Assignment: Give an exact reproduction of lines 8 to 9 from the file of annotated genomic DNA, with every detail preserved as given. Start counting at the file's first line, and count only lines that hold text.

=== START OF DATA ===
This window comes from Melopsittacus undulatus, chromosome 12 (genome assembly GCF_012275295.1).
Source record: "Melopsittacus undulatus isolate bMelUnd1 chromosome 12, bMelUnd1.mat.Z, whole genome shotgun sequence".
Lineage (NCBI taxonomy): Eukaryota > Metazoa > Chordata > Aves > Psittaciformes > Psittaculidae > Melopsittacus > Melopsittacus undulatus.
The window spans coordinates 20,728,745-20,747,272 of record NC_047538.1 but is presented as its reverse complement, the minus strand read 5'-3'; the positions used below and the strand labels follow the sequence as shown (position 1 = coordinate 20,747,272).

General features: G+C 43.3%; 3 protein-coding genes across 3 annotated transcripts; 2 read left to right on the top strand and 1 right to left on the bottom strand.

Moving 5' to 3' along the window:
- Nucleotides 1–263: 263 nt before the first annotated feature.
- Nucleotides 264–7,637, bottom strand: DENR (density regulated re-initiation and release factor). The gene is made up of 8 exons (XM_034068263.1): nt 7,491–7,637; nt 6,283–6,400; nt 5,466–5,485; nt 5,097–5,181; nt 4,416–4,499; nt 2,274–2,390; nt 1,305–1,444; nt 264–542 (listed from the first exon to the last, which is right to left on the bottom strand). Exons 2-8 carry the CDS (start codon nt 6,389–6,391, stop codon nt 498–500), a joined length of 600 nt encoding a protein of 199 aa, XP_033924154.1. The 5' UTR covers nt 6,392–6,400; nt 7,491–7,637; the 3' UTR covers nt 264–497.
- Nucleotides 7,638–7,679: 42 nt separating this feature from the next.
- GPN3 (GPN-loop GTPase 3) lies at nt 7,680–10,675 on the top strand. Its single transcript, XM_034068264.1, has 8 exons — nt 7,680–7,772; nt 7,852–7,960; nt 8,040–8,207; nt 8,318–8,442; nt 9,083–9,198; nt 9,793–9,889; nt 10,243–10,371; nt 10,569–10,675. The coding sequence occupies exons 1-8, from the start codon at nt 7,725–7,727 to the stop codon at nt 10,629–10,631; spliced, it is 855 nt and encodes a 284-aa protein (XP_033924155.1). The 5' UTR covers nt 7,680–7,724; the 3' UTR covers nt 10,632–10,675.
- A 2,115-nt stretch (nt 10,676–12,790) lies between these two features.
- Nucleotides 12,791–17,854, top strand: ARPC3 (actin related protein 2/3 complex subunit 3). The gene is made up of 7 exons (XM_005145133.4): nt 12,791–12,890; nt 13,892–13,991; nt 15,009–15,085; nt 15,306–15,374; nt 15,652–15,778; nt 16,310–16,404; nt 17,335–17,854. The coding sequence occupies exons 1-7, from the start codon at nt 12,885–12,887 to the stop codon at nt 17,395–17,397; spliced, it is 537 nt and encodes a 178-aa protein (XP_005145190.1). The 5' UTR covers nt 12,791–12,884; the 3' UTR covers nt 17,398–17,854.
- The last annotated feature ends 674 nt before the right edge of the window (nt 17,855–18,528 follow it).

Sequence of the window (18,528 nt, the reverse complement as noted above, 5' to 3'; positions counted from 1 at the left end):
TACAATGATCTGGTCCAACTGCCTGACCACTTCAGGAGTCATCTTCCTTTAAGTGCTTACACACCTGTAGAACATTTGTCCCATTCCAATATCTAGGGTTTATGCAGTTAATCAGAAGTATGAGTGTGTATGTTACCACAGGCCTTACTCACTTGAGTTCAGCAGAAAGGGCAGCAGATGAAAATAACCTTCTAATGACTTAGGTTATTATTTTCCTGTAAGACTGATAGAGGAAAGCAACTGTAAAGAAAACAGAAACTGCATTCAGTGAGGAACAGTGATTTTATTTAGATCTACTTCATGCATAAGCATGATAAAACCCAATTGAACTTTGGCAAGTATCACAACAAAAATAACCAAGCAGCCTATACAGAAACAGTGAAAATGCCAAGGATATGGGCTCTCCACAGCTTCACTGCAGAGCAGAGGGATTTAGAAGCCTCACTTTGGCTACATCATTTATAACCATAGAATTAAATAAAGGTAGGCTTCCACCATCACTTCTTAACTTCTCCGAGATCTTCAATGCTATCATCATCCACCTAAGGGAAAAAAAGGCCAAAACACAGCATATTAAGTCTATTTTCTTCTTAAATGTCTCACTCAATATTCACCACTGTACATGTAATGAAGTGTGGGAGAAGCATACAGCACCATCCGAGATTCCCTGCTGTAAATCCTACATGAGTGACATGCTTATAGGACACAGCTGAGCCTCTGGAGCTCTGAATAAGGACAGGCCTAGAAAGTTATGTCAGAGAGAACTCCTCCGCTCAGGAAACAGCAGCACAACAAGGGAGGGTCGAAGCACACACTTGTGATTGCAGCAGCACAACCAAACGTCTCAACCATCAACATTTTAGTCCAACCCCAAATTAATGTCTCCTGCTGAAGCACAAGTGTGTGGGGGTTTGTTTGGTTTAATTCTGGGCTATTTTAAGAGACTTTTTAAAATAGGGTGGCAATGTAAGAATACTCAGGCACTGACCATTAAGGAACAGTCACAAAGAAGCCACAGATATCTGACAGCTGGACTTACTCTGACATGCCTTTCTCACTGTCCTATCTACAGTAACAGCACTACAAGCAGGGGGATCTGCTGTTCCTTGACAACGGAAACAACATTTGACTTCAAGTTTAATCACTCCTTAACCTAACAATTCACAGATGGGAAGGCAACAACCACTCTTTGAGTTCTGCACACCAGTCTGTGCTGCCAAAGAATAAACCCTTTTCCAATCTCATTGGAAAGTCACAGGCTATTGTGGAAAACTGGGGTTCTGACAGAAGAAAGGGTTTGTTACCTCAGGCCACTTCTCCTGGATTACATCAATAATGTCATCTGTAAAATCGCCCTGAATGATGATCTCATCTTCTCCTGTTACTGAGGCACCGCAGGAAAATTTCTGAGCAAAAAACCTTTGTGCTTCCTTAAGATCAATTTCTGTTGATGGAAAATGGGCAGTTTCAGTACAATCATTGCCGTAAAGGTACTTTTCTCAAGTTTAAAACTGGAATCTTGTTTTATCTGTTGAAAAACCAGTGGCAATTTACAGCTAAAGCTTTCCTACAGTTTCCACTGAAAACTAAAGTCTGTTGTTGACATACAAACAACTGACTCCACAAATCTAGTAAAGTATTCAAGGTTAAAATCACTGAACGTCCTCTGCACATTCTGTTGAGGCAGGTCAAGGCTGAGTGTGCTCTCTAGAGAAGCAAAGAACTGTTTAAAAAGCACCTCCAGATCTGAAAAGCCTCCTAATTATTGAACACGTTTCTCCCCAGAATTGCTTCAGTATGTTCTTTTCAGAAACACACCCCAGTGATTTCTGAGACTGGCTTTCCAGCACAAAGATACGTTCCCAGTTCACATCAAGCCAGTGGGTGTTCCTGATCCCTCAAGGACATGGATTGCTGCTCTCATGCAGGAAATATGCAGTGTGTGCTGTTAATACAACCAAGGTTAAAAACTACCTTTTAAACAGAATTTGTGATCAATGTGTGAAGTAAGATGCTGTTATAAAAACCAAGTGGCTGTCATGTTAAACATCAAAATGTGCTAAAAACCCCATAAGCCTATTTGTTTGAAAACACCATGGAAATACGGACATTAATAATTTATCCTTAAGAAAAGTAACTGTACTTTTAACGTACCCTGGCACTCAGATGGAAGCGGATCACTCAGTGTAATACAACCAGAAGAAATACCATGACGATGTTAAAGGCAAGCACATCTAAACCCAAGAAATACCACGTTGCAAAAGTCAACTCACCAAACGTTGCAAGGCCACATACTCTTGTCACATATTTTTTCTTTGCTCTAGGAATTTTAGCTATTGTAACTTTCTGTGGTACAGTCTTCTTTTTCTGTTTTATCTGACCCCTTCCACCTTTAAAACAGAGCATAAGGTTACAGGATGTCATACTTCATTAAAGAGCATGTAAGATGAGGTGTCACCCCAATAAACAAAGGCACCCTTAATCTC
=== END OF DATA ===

- Nucleotides 264–7,637, bottom strand: DENR (density regulated re-initiation and release factor). The gene is made up of 8 exons (XM_034068263.1): nt 7,491–7,637; nt 6,283–6,400; nt 5,466–5,485; nt 5,097–5,181; nt 4,416–4,499; nt 2,274–2,390; nt 1,305–1,444; nt 264–542 (listed from the first exon to the last, which is right to left on the bottom strand). Exons 2-8 carry the CDS (start codon nt 6,389–6,391, stop codon nt 498–500), a joined length of 600 nt encoding a protein of 199 aa, XP_033924154.1. The 5' UTR covers nt 6,392–6,400; nt 7,491–7,637; the 3' UTR covers nt 264–497.
- Nucleotides 7,638–7,679: 42 nt separating this feature from the next.